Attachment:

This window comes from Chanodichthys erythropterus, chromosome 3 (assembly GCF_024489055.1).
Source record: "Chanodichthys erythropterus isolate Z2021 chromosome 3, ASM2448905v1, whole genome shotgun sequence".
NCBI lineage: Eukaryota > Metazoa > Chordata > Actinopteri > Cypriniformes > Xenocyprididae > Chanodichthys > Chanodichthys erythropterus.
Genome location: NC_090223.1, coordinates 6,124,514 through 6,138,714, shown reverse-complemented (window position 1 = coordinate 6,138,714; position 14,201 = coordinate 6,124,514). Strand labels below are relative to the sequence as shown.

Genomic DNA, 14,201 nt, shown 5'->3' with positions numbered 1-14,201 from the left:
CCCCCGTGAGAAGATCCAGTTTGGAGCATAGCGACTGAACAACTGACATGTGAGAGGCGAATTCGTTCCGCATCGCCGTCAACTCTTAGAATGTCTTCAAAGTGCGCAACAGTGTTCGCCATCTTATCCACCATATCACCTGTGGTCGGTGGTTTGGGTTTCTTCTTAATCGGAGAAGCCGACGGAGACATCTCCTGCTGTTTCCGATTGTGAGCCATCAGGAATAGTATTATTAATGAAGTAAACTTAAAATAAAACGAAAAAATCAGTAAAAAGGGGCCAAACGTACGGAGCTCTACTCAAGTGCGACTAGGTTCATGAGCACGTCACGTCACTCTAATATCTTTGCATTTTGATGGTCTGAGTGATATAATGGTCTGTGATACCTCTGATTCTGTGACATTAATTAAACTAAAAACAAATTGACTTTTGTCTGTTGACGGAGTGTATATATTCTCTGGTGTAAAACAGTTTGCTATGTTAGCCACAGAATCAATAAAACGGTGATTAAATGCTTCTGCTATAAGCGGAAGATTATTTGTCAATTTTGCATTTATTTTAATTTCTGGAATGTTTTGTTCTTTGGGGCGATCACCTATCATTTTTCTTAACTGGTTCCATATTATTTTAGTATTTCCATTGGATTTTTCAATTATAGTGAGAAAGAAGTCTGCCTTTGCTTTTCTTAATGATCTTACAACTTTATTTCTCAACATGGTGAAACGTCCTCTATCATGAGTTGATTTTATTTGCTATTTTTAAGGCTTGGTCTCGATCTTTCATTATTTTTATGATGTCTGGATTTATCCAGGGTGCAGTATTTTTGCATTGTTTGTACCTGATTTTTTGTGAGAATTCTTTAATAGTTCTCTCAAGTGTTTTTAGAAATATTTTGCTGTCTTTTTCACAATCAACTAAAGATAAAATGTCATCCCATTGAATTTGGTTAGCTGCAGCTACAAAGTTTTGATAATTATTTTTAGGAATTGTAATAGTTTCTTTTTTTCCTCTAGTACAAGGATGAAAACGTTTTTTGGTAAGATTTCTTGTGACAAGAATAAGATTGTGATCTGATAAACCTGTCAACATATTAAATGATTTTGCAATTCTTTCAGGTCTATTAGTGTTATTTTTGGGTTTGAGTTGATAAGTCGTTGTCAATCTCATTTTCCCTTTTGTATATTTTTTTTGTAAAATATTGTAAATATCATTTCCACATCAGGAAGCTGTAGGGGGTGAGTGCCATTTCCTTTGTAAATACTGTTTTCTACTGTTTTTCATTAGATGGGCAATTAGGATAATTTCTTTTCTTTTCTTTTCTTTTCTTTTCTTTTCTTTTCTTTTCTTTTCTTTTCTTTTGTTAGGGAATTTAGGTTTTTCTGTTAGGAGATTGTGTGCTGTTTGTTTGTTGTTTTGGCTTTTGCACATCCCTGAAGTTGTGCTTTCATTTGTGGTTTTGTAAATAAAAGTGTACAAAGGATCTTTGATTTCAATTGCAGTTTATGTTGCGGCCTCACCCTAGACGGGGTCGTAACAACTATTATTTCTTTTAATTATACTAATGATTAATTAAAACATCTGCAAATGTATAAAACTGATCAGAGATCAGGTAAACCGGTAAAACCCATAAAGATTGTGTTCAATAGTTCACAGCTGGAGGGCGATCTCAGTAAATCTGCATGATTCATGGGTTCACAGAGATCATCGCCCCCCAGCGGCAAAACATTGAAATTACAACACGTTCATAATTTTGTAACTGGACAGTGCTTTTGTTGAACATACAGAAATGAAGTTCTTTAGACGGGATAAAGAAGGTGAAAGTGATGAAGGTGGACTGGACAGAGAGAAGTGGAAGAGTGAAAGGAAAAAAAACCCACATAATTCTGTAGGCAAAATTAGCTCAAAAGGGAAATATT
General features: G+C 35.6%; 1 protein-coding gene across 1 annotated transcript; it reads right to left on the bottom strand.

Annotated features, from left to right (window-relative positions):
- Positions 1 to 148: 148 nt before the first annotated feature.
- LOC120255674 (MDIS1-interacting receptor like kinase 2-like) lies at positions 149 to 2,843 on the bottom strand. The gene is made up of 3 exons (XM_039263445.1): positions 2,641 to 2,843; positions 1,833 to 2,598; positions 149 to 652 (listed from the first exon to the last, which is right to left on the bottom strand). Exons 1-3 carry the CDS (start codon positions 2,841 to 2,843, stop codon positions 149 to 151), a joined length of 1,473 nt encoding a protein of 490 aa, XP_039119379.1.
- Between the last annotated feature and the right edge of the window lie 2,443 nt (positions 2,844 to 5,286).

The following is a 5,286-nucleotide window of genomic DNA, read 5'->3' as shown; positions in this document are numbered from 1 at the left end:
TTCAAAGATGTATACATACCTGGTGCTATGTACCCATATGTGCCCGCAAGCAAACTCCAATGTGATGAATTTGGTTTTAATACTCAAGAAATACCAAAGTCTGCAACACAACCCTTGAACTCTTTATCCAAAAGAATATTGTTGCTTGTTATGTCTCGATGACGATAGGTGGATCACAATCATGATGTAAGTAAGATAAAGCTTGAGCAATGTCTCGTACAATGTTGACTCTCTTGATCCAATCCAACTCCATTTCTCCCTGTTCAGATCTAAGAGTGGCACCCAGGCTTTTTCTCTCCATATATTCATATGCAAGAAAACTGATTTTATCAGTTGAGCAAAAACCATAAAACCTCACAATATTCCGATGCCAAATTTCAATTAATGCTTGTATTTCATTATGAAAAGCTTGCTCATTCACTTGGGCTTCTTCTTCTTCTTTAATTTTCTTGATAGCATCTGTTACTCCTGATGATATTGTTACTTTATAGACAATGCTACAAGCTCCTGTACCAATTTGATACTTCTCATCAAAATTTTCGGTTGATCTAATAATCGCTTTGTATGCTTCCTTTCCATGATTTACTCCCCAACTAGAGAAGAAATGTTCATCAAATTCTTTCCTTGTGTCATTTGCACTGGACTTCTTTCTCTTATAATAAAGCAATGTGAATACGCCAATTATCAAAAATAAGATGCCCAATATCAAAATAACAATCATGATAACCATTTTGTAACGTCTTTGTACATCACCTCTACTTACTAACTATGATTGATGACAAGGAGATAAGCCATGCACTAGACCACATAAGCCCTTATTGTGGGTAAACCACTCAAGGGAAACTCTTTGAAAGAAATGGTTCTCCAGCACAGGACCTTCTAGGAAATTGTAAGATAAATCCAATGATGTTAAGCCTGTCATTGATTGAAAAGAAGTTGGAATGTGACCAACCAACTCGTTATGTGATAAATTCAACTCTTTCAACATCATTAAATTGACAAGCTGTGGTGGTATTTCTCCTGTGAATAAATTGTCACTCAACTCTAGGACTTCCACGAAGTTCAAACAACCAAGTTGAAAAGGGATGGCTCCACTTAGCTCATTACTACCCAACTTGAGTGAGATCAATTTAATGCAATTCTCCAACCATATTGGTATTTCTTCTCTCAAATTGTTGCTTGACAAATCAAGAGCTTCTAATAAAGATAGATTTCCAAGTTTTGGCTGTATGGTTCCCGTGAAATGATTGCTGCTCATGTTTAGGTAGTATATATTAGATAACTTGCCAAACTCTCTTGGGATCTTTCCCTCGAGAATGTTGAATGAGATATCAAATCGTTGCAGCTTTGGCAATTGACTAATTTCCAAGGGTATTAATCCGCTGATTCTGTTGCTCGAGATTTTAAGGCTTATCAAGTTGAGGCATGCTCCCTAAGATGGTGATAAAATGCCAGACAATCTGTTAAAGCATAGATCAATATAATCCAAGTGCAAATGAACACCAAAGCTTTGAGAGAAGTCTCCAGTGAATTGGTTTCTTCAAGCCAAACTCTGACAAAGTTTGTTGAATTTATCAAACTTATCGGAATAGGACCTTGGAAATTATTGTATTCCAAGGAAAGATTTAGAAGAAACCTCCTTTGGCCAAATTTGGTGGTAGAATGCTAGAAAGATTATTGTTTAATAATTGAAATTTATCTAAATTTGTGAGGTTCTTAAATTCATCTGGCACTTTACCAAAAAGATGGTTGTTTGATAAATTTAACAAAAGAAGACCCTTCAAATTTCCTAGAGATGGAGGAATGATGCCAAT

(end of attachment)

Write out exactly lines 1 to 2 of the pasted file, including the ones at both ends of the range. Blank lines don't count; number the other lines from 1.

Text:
This window comes from Chanodichthys erythropterus, chromosome 3 (assembly GCF_024489055.1).
Source record: "Chanodichthys erythropterus isolate Z2021 chromosome 3, ASM2448905v1, whole genome shotgun sequence".